Whether on-ground or online, my greatest professional achievement as an educator has to be serving as a mentor and participating in the excitement of each one of my doctoral mentee’s degree completion. My doctoral mentor remains a mentor to me, a friend to me, and a light of inspiration. His impact remains in my life as I mentor my own students and my mentees’ continuing relationship with me fulfills my desire to be the type of professional that my mentor’s example set for me.
4) Online programs have really expanded in the last few years. In your opinion, what are the benefits of online learning and what does it take to succeed in an online class?
The benefits outweigh the non-benefits; however, online programs do not meet everyone’s needs as a student. Success weighs heavily on realistic expectations on the part of the student and many excellent students do not fit in the online classroom. It’s not a lack of talent or drive; it simply is the mismatch between their expectations about time management, workload, personal responsibility, and communication protocols with colleagues and instructors that create an unpleasant experience for everyone concerned. As much as the benefits might be viewed simplistically (the only difference in an online versus on-ground program is the ‘show up in a seat factor’), the online learning environment works ‘best’ for the student who takes the time to investigate its reality with instructors, students, and administrators before he or she makes the commitment.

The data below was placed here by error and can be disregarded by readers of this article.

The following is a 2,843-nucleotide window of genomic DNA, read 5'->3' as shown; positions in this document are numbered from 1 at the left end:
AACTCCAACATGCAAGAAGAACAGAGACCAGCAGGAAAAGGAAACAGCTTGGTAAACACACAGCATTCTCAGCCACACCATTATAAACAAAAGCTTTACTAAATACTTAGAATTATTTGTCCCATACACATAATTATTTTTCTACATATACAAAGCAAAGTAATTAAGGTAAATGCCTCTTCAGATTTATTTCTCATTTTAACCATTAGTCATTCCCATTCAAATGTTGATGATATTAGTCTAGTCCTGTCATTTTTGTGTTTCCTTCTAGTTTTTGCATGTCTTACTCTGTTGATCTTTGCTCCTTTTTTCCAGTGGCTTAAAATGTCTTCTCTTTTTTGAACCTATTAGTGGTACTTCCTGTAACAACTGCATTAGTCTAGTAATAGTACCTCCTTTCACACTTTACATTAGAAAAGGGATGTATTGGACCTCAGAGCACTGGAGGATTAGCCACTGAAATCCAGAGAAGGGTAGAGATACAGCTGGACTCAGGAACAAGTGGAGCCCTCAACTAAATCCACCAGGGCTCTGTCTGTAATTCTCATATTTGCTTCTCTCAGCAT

5) What are some exciting developments in higher education and online education delivery?
Technology continues to bring new opportunities ‘to learn with and learn from’ for instructors and students. If I want to hold a webinar, I can. If I want to use the technology to talk ‘face to face’, we can. When I started, we had the computer, a predominantly static environment, and no expectations of talking with each other. Now, we chat by phone, by text, by Skype, and often, we find ways to meet because we want to! I travel to meet my doctoral students when possible; they travel to meet me. The exciting development of higher education continues to be technology’s effect on the desire to connect outside the expectations of the online platform.
6) What advice do you have for someone interested in pursuing their PhD online?
First, be sure that you want to pursue the doctoral degree to completion. Ultimately, the only sustaining driver to completion is the student’s own vision of completing the pinnacle degree in his or her field. I ask a possible student if he or she feels ‘the charcoal burning in the gut’. In other words, can you imagine your life being fulfilled if you do not pursue and complete this degree? If the answer is ‘yes, I can imagine fulfillment without the degree’, that student is not ready for the sacrifices and challenges of a PhD. Second, as I mentioned before, a student should talk to other online doctoral learners currently in a program, those who have completed a program, and those who dropped out of a program. Talking to instructors and administrators only provides more opportunity to gather a realistic picture of a doctoral journey that has no guarantee of ever meeting colleagues, faculty members, or dissertation mentors. After investing that time and effort and you decide to join an online doctoral community, I wish you nothing but success. It will change your life!